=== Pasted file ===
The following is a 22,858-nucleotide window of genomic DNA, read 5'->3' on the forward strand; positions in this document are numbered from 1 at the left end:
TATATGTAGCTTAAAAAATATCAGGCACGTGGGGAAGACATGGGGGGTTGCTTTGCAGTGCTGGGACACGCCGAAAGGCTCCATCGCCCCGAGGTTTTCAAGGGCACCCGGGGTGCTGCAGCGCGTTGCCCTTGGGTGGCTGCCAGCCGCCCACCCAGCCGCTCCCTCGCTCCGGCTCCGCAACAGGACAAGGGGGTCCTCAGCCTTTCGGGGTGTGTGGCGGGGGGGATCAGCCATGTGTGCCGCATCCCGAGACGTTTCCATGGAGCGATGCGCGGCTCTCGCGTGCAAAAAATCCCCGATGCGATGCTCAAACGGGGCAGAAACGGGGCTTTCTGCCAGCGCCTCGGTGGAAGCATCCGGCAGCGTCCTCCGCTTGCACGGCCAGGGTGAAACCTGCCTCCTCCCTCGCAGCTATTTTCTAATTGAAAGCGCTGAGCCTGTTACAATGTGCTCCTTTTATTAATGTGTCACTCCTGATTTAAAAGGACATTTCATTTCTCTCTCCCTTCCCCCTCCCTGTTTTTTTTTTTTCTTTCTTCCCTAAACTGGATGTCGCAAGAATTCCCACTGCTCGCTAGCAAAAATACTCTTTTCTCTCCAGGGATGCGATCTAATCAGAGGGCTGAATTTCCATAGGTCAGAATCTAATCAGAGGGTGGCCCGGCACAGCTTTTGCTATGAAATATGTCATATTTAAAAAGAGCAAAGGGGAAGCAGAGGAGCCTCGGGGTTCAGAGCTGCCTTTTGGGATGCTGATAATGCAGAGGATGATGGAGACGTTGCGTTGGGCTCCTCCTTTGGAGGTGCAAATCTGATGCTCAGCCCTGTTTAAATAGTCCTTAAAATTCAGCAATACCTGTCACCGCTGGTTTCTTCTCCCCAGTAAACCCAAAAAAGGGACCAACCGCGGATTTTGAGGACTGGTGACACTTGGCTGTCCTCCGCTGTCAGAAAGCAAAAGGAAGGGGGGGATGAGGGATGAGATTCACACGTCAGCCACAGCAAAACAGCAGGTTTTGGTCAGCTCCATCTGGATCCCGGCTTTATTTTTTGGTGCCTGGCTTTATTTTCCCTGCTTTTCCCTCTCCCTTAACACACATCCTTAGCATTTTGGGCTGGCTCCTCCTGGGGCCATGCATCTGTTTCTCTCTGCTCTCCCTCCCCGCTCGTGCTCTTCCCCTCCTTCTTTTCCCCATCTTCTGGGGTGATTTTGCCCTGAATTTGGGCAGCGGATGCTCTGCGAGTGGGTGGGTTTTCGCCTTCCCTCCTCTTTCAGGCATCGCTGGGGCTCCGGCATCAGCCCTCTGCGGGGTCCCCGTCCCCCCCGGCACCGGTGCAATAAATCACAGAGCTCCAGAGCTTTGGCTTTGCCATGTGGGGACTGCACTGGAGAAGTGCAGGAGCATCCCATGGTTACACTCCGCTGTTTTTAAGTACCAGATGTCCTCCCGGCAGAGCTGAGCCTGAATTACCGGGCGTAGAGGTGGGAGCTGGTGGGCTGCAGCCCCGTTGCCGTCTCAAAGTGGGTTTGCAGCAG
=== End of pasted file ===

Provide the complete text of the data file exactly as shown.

The following is a 22,858-nucleotide window of genomic DNA, read 5'->3' on the forward strand; positions in this document are numbered from 1 at the left end:
TATATGTAGCTTAAAAAATATCAGGCACGTGGGGAAGACATGGGGGGTTGCTTTGCAGTGCTGGGACACGCCGAAAGGCTCCATCGCCCCGAGGTTTTCAAGGGCACCCGGGGTGCTGCAGCGCGTTGCCCTTGGGTGGCTGCCAGCCGCCCACCCAGCCGCTCCCTCGCTCCGGCTCCGCAACAGGACAAGGGGGTCCTCAGCCTTTCGGGGTGTGTGGCGGGGGGGATCAGCCATGTGTGCCGCATCCCGAGACGTTTCCATGGAGCGATGCGCGGCTCTCGCGTGCAAAAAATCCCCGATGCGATGCTCAAACGGGGCAGAAACGGGGCTTTCTGCCAGCGCCTCGGTGGAAGCATCCGGCAGCGTCCTCCGCTTGCACGGCCAGGGTGAAACCTGCCTCCTCCCTCGCAGCTATTTTCTAATTGAAAGCGCTGAGCCTGTTACAATGTGCTCCTTTTATTAATGTGTCACTCCTGATTTAAAAGGACATTTCATTTCTCTCTCCCTTCCCCCTCCCTGTTTTTTTTTTTTCTTTCTTCCCTAAACTGGATGTCGCAAGAATTCCCACTGCTCGCTAGCAAAAATACTCTTTTCTCTCCAGGGATGCGATCTAATCAGAGGGCTGAATTTCCATAGGTCAGAATCTAATCAGAGGGTGGCCCGGCACAGCTTTTGCTATGAAATATGTCATATTTAAAAAGAGCAAAGGGGAAGCAGAGGAGCCTCGGGGTTCAGAGCTGCCTTTTGGGATGCTGATAATGCAGAGGATGATGGAGACGTTGCGTTGGGCTCCTCCTTTGGAGGTGCAAATCTGATGCTCAGCCCTGTTTAAATAGTCCTTAAAATTCAGCAATACCTGTCACCGCTGGTTTCTTCTCCCCAGTAAACCCAAAAAAGGGACCAACCGCGGATTTTGAGGACTGGTGACACTTGGCTGTCCTCCGCTGTCAGAAAGCAAAAGGAAGGGGGGGATGAGGGATGAGATTCACACGTCAGCCACAGCAAAACAGCAGGTTTTGGTCAGCTCCATCTGGATCCCGGCTTTATTTTTTGGTGCCTGGCTTTATTTTCCCTGCTTTTCCCTCTCCCTTAACACACATCCTTAGCATTTTGGGCTGGCTCCTCCTGGGGCCATGCATCTGTTTCTCTCTGCTCTCCCTCCCCGCTCGTGCTCTTCCCCTCCTTCTTTTCCCCATCTTCTGGGGTGATTTTGCCCTGAATTTGGGCAGCGGATGCTCTGCGAGTGGGTGGGTTTTCGCCTTCCCTCCTCTTTCAGGCATCGCTGGGGCTCCGGCATCAGCCCTCTGCGGGGTCCCCGTCCCCCCCGGCACCGGTGCAATAAATCACAGAGCTCCAGAGCTTTGGCTTTGCCATGTGGGGACTGCACTGGAGAAGTGCAGGAGCATCCCATGGTTACACTCCGCTGTTTTTAAGTACCAGATGTCCTCCCGGCAGAGCTGAGCCTGAATTACCGGGCGTAGAGGTGGGAGCTGGTGGGCTGCAGCCCCGTTGCCGTCTCAAAGTGGGTTTGCAGCAG